Well, There’s Your Problem . . .

Posted: January 27, 2017 in Uncategorized

In the last post, I said that I had been focusing my attention on a 5-arm 110 BCD version of VECTr that used the same idea for the locking pin as the version in the video.  That basic idea consists of the locking pin moving laterally when contacting the control plates to unlock the gear segment, and being pushed along the contour of the control plate into its new radial position as the crank turns.  I had said that I had been trying to get this to work, and the fact that I was trying, meant that I was unsuccessful.


Old version of control plate mechanism, with long sweeping outside plate (on the left).

Well, it’s a funny thing about tinkering that sometimes ideas strike you while trying to do something else. When I was working on the laterally locking pin design last spring, I was indeed unsuccessful, and so went back to the drawing board (or CAD program) and came up with perpendicularly drawn locking pin design.  And in the fall, I was trying to get this new design to work, when, seeing some parts from the old design on my desk, I wondered again why it wouldn’t work.  So I reassembled them, but tested them with the control plates for the new design, and what to my wondering eyes should happen, but the hybrid of old and new worked (sort of).  I discovered that it wasn’t the lateral locking pin that was the problem, but the control plates (which seemed necessary for the version in the video and had worked there — see image to the right).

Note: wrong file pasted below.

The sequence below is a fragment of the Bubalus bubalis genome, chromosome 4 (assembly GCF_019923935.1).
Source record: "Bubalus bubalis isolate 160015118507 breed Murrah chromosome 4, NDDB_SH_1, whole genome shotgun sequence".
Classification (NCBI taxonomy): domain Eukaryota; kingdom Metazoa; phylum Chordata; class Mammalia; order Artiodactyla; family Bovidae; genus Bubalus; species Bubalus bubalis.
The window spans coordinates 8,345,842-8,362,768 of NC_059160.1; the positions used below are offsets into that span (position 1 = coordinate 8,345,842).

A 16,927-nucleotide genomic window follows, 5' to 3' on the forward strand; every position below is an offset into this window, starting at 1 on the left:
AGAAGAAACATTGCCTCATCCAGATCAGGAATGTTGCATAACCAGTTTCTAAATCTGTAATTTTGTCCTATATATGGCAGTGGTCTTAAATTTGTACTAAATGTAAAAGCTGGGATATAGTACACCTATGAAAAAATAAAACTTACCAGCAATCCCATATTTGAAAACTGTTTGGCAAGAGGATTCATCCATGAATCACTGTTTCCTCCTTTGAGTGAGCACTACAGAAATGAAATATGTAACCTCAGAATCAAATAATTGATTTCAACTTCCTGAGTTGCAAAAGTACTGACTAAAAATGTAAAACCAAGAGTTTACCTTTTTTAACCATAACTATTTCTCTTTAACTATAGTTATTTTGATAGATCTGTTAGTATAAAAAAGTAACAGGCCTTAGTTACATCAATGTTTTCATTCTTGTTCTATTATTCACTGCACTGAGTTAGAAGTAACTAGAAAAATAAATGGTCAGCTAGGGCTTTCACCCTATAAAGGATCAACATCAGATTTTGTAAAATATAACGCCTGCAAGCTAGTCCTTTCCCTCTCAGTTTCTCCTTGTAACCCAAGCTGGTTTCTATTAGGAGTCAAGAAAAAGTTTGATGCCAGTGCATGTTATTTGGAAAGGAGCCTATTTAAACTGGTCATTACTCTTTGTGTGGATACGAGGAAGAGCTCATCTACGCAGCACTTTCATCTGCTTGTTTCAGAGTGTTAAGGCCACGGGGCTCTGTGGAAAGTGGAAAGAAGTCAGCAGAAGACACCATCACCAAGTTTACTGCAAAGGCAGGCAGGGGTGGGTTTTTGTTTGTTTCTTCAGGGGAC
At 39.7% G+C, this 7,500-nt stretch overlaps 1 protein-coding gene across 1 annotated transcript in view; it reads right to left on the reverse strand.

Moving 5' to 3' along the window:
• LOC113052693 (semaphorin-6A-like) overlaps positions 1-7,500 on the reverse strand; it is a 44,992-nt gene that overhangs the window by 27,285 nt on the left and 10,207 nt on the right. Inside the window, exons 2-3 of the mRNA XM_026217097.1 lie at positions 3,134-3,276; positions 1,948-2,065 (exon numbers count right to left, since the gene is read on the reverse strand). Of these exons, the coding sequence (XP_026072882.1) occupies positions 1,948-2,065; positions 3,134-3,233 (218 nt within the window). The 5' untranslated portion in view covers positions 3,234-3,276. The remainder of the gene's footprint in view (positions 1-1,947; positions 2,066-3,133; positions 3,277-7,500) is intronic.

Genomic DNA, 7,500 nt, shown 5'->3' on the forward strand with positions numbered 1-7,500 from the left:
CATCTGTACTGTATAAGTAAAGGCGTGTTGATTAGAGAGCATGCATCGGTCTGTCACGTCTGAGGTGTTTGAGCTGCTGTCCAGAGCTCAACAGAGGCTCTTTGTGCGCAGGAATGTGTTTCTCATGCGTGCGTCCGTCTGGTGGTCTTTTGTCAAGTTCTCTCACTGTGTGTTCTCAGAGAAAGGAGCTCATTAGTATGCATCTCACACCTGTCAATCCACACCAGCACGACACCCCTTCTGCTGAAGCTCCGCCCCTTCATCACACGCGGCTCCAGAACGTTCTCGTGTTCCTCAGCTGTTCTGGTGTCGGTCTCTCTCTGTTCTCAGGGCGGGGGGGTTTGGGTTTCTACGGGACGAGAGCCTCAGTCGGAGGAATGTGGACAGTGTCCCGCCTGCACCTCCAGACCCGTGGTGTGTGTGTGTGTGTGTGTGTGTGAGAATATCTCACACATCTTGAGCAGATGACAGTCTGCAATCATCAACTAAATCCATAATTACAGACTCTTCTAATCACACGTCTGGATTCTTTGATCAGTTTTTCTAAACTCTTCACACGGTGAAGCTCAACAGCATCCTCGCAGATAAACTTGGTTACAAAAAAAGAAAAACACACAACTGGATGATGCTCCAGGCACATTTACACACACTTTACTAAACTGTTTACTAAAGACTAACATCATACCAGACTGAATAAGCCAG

Instead of the long sweep for the outside control plate, the new design had two simple angled control plates, but they seemed able to unlock and re-position the gear segment of the old design, but not as smoothly as they should.  So, as a result, for the last few weeks, I have revived the old design and tested various shapes for the control plates.

20170127_113644Finally, I found that by modifying the inside control plate from the old design, it would contact the locking pin on the gear segment at an appropriate angle to unlock it and slide it to the desired radial position.  (It took much trial and error to find the appropriate angle — a better understanding of geometry and the physics of friction might have led to a good design, a priori, but what can you do . . . .)


Gear segment being moved to the outside of the expansion arm by contacting the new inside control plate.



The gear segment in the new outermost position with its locking pin released to lock the gear segment in place.


So, this is (hopefully) the last major hurdle to finalizing a truly functional design.  I know of many smaller hurdles and tweaks that will be necessary, and I will probably discover others, but I feel good that VECTr is getting closer to the marketable stage.

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